#TheWritingDesk: An Analysis of Morally Grey Characters, Why Readers Love Them, with a focus on “The Crows”
In recent years, there has been a trend in literature towards morally grey characters - protagonists who are not purely good or evil, but instead have complex motivations and make difficult choices throughout the story. These characters often walk a fine line between hero and villain, and their actions are not always clear-cut in terms of morality. So why are readers so drawn to these morally ambiguous characters?
What are Morally Grey Characters?
Morally grey characters are those who have complex motivations and are not purely good or evil. They often make difficult choices throughout the story, and their actions are not always clear-cut in terms of morality. These characters are often driven by a desire to achieve their goals, even if it means engaging in morally questionable behavior. They may have a tragic backstory that has shaped their worldview, or they may simply be motivated by a sense of justice or revenge.
The Crows from "Six of Crows" and "Crooked Kingdom"
One of the best examples of morally grey characters in recent literature is the gang known as the crows from Leigh Bardugo's "Six of Crows" and "Crooked Kingdom". The six members of the gang - Kaz, Inej, Jesper, Nina, Matthias, and Wylan - are all complex characters with their own strengths and flaws, and their actions throughout the two books are not always black and white.
Kaz Brekker: The Ruthless Leader
Kaz Brekker, the leader of the gang, is known for his cunning and ruthlessness. He is willing to do whatever it takes to achieve his goals, even if it means resorting to violence or deception. However, he also has a tragic backstory that has shaped his worldview, and he cares deeply for the other members of his gang, even if he doesn't always show it.
Inej Ghafa: The Skilled Assassin
Inej Ghafa is a skilled assassin who has killed people in the past, but she also has a strong moral code and is dedicated to protecting the innocent. She is morally grey in that she is willing to engage in morally questionable behavior in order to achieve her goals, but she also has a sense of compassion and empathy that makes her a sympathetic character.
Jesper Fahey: The Risk-taker
Wylan Van Eck: The Privileged Outsider
Wylan Van Eck is the son of a wealthy merchant who is hired by the crows to help them with their heist. Although he is initially seen as an outsider due to his lack of criminal experience, Wylan quickly proves himself to be a valuable member of the team due to his knowledge of explosives and engineering. Wylan's character is morally grey in that he is somewhat sheltered and naive due to his privileged upbringing, but he is also resourceful and willing to take risks when necessary.
Nina Zenik: The Grisha on the Run
Matthias Helvar: The Wrongfully Accused
Matthias Helvar is a former Fjerdan soldier who joins the crows. He is a morally grey character who initially sees the crows as criminals but over time questions his own beliefs. Matthias is conflicted about his loyalty to his country and his love for Nina, and he struggles to reconcile his past actions with the person he wants to be in the future. His internal conflict makes him a sympathetic character, and his journey from antagonist to ally is one of the highlights of the series.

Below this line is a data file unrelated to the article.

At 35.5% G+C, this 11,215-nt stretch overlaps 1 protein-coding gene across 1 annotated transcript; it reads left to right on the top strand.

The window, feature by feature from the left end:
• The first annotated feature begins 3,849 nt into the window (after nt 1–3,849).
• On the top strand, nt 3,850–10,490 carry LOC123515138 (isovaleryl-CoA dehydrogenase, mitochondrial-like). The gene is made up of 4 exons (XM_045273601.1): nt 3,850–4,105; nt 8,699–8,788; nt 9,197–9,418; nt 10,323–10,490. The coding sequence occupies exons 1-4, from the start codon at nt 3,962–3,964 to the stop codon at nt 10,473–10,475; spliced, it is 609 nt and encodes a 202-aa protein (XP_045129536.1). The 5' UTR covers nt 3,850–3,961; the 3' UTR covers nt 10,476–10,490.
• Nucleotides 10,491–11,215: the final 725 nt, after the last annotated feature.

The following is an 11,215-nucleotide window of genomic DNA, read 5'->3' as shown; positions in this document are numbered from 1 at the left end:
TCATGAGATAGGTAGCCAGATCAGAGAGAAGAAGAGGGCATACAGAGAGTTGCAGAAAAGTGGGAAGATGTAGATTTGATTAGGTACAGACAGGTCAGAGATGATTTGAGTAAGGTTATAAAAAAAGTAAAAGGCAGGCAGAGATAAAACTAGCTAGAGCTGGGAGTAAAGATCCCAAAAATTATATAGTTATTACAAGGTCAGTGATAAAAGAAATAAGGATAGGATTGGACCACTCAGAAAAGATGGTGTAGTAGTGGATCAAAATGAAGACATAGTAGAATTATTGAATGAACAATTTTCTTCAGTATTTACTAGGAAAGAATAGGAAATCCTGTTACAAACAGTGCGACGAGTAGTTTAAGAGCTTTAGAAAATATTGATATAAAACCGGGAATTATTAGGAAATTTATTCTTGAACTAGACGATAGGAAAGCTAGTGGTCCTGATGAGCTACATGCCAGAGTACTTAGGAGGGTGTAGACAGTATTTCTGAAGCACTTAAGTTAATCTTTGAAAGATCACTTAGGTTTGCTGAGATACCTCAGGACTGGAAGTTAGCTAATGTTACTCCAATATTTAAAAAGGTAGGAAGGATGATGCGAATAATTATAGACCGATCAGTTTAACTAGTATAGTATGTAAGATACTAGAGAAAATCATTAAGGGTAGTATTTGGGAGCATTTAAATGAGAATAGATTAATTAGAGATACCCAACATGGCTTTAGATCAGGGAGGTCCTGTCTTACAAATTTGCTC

5 Reasons Why Readers are Drawn to Morally Grey Characters
They're more relatable. Morally grey characters are more relatable than traditional heroes or villains because they have flaws and make mistakes, just like real people do. Readers can see themselves in these characters, even if they don't always agree with their actions.
They're more complex. Morally grey characters are often more complex than traditional heroes or villains. They have motivations that are not always clear-cut, and their actions are not always black and white. This complexity makes them more interesting to read about.
They challenge our perceptions. Morally grey characters challenge our perceptions of good and evil. They make us question what we consider to be morally right or wrong, and they force us to confront the gray areas in between.
They add tension to the story. Morally grey characters often add tension to the story because readers are never quite sure what they're going to do next. This unpredictability keeps readers on the edge of their seats and makes the story more exciting.
They're more memorable. Morally grey characters are often more memorable than traditional heroes or villains because they have unique personalities and motivations. Readers are more likely to remember a complex character who defies easy categorization than a one-dimensional hero or villain.
What Should Authors Do with this Knowledge?
If you're an author, understanding why readers love morally grey characters can help you create more compelling and memorable characters.
Give your characters flaws. Flawed characters are more relatable and interesting than perfect characters.
Create complex motivations. Your characters should have motivations that are not always clear-cut, and their actions should not always be black and white.
Challenge readers' perceptions. Use your characters to challenge readers' perceptions of good and evil, and force them to confront the gray areas in between.
Add tension to the story. Use your morally grey characters to add tension and excitement to the story.
Make your characters memorable. Give your characters unique personalities and motivations that will make them stand out in readers' minds.
Morally grey characters like the crows from "Six of Crows" and "Crooked Kingdom" have become increasingly popular in recent years because they are more relatable, complex, and memorable than traditional heroes or villains. By understanding why readers love these characters, authors can create more compelling and memorable characters in their own work.